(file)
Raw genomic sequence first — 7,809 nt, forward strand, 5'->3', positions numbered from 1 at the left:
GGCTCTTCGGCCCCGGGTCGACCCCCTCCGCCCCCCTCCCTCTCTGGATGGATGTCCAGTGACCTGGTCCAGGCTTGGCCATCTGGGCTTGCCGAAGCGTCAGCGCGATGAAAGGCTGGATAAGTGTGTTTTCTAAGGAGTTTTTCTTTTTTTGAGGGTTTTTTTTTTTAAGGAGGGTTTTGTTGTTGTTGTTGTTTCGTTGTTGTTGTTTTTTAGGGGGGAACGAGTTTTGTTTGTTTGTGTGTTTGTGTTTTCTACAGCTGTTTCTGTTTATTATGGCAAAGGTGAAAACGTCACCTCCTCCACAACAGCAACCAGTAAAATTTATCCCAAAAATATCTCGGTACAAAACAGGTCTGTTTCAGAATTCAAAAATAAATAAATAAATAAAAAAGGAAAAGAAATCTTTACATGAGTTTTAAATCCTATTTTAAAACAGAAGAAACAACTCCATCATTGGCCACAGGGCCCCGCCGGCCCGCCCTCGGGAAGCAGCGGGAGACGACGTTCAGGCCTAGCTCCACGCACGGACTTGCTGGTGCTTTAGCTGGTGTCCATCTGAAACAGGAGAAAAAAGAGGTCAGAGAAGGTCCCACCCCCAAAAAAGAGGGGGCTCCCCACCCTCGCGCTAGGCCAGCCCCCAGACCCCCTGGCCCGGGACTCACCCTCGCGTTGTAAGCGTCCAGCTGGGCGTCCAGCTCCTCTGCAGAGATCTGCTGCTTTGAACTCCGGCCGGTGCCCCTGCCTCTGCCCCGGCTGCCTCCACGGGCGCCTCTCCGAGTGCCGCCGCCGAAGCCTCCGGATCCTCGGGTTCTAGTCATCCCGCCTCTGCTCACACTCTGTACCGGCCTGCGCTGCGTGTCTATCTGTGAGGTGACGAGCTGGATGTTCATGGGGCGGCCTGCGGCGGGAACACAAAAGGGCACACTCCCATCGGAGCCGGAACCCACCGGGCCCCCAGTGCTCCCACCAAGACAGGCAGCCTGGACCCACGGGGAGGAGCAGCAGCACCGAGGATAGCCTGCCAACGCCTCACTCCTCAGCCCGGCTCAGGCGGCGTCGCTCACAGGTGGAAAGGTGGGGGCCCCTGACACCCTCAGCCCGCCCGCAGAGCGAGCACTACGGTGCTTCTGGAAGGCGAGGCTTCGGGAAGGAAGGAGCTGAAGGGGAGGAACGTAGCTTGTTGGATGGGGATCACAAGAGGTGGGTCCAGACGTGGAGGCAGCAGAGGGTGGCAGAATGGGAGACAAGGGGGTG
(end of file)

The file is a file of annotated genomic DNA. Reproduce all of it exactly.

Raw genomic sequence first — 7,809 nt, forward strand, 5'->3', positions numbered from 1 at the left:
GGCTCTTCGGCCCCGGGTCGACCCCCTCCGCCCCCCTCCCTCTCTGGATGGATGTCCAGTGACCTGGTCCAGGCTTGGCCATCTGGGCTTGCCGAAGCGTCAGCGCGATGAAAGGCTGGATAAGTGTGTTTTCTAAGGAGTTTTTCTTTTTTTGAGGGTTTTTTTTTTTAAGGAGGGTTTTGTTGTTGTTGTTGTTTCGTTGTTGTTGTTTTTTAGGGGGGAACGAGTTTTGTTTGTTTGTGTGTTTGTGTTTTCTACAGCTGTTTCTGTTTATTATGGCAAAGGTGAAAACGTCACCTCCTCCACAACAGCAACCAGTAAAATTTATCCCAAAAATATCTCGGTACAAAACAGGTCTGTTTCAGAATTCAAAAATAAATAAATAAATAAAAAAGGAAAAGAAATCTTTACATGAGTTTTAAATCCTATTTTAAAACAGAAGAAACAACTCCATCATTGGCCACAGGGCCCCGCCGGCCCGCCCTCGGGAAGCAGCGGGAGACGACGTTCAGGCCTAGCTCCACGCACGGACTTGCTGGTGCTTTAGCTGGTGTCCATCTGAAACAGGAGAAAAAAGAGGTCAGAGAAGGTCCCACCCCCAAAAAAGAGGGGGCTCCCCACCCTCGCGCTAGGCCAGCCCCCAGACCCCCTGGCCCGGGACTCACCCTCGCGTTGTAAGCGTCCAGCTGGGCGTCCAGCTCCTCTGCAGAGATCTGCTGCTTTGAACTCCGGCCGGTGCCCCTGCCTCTGCCCCGGCTGCCTCCACGGGCGCCTCTCCGAGTGCCGCCGCCGAAGCCTCCGGATCCTCGGGTTCTAGTCATCCCGCCTCTGCTCACACTCTGTACCGGCCTGCGCTGCGTGTCTATCTGTGAGGTGACGAGCTGGATGTTCATGGGGCGGCCTGCGGCGGGAACACAAAAGGGCACACTCCCATCGGAGCCGGAACCCACCGGGCCCCCAGTGCTCCCACCAAGACAGGCAGCCTGGACCCACGGGGAGGAGCAGCAGCACCGAGGATAGCCTGCCAACGCCTCACTCCTCAGCCCGGCTCAGGCGGCGTCGCTCACAGGTGGAAAGGTGGGGGCCCCTGACACCCTCAGCCCGCCCGCAGAGCGAGCACTACGGTGCTTCTGGAAGGCGAGGCTTCGGGAAGGAAGGAGCTGAAGGGGAGGAACGTAGCTTGTTGGATGGGGATCACAAGAGGTGGGTCCAGACGTGGAGGCAGCAGAGGGTGGCAGAATGGGAGACAAGGGGGTG